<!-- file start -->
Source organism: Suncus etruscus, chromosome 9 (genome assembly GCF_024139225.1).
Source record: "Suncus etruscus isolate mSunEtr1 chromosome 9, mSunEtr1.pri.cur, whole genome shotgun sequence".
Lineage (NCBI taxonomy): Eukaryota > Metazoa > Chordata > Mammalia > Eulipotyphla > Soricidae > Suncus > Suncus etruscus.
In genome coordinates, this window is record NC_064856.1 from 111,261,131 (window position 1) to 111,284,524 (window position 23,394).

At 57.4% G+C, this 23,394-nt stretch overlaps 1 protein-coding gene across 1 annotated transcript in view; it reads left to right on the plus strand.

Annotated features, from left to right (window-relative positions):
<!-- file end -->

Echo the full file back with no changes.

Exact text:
Source organism: Suncus etruscus, chromosome 9 (genome assembly GCF_024139225.1).
Source record: "Suncus etruscus isolate mSunEtr1 chromosome 9, mSunEtr1.pri.cur, whole genome shotgun sequence".
Lineage (NCBI taxonomy): Eukaryota > Metazoa > Chordata > Mammalia > Eulipotyphla > Soricidae > Suncus > Suncus etruscus.
In genome coordinates, this window is record NC_064856.1 from 111,261,131 (window position 1) to 111,284,524 (window position 23,394).

At 57.4% G+C, this 23,394-nt stretch overlaps 1 protein-coding gene across 1 annotated transcript in view; it reads left to right on the plus strand.

Annotated features, from left to right (window-relative positions):